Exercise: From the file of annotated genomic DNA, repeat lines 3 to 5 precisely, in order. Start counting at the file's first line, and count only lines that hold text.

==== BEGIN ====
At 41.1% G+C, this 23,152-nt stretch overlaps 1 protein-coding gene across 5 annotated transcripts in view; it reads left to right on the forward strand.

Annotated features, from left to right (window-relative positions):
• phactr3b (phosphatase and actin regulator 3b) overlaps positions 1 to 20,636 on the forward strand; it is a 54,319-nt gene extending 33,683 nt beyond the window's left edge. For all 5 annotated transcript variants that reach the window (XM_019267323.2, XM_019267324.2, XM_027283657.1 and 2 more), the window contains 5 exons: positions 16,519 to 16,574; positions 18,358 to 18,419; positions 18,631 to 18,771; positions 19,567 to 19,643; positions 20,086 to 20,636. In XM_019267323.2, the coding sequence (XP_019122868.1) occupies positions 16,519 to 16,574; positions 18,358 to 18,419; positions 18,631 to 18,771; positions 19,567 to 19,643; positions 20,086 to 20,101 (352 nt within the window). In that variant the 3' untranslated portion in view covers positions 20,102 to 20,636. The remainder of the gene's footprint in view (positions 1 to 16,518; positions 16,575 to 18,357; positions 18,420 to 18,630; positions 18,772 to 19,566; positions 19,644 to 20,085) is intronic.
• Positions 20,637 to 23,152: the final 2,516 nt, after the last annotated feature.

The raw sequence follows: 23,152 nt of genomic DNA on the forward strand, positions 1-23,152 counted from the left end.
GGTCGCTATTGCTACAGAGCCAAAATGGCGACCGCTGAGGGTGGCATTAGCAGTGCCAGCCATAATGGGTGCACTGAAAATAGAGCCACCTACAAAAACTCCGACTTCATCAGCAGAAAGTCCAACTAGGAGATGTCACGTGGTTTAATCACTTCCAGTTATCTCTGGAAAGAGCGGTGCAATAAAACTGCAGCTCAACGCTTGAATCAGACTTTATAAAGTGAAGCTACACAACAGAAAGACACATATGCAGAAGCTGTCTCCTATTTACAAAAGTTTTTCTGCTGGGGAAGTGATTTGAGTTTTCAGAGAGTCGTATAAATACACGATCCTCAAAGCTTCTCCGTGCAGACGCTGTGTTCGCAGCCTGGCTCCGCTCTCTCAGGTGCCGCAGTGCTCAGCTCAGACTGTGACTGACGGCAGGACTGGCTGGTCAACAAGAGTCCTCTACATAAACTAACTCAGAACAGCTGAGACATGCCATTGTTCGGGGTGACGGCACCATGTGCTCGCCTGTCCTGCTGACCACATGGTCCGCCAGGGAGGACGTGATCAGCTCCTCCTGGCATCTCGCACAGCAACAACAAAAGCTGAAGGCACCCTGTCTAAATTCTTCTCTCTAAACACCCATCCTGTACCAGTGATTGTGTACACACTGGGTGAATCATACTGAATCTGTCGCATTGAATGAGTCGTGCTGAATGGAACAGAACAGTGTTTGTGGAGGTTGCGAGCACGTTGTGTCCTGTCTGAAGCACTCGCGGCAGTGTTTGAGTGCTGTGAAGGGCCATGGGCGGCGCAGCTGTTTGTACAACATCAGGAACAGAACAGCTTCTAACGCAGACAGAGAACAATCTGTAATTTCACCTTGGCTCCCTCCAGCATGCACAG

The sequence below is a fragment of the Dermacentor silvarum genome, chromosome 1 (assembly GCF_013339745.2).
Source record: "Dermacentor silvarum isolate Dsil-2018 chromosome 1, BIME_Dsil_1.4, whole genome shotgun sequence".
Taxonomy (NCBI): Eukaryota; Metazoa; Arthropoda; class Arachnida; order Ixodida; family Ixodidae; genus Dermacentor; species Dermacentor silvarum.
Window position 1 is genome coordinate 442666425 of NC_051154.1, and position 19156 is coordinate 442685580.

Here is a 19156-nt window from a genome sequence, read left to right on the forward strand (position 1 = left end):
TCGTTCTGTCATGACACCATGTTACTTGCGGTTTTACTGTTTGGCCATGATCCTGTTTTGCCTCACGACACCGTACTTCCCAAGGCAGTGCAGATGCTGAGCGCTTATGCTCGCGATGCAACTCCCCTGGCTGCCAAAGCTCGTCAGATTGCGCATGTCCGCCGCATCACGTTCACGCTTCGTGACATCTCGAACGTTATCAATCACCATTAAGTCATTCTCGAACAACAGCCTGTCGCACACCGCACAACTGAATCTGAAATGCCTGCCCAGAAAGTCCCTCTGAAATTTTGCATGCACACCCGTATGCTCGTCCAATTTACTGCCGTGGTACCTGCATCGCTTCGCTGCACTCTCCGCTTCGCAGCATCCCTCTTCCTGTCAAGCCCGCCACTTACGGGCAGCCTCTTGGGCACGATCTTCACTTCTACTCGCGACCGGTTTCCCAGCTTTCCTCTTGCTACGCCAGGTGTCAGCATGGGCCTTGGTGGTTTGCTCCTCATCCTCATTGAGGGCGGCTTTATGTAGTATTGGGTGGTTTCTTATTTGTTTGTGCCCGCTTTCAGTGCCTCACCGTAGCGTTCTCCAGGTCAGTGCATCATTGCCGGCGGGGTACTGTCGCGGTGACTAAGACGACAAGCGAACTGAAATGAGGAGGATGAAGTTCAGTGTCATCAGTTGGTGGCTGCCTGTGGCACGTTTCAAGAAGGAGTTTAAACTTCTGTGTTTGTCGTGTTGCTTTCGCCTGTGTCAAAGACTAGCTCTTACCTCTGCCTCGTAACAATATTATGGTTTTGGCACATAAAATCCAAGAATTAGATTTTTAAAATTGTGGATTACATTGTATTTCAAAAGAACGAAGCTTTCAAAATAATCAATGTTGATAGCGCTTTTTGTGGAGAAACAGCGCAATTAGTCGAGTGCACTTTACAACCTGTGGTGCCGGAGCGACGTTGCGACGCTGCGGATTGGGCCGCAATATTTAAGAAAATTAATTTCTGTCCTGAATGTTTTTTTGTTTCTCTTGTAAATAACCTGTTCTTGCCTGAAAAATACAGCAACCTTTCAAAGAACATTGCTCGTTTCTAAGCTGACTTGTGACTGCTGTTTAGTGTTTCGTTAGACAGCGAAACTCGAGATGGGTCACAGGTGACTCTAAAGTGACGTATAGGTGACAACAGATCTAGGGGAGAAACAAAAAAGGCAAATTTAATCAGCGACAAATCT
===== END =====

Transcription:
• phactr3b (phosphatase and actin regulator 3b) overlaps positions 1 to 20,636 on the forward strand; it is a 54,319-nt gene extending 33,683 nt beyond the window's left edge. For all 5 annotated transcript variants that reach the window (XM_019267323.2, XM_019267324.2, XM_027283657.1 and 2 more), the window contains 5 exons: positions 16,519 to 16,574; positions 18,358 to 18,419; positions 18,631 to 18,771; positions 19,567 to 19,643; positions 20,086 to 20,636. In XM_019267323.2, the coding sequence (XP_019122868.1) occupies positions 16,519 to 16,574; positions 18,358 to 18,419; positions 18,631 to 18,771; positions 19,567 to 19,643; positions 20,086 to 20,101 (352 nt within the window). In that variant the 3' untranslated portion in view covers positions 20,102 to 20,636. The remainder of the gene's footprint in view (positions 1 to 16,518; positions 16,575 to 18,357; positions 18,420 to 18,630; positions 18,772 to 19,566; positions 19,644 to 20,085) is intronic.
• Positions 20,637 to 23,152: the final 2,516 nt, after the last annotated feature.

The raw sequence follows: 23,152 nt of genomic DNA on the forward strand, positions 1-23,152 counted from the left end.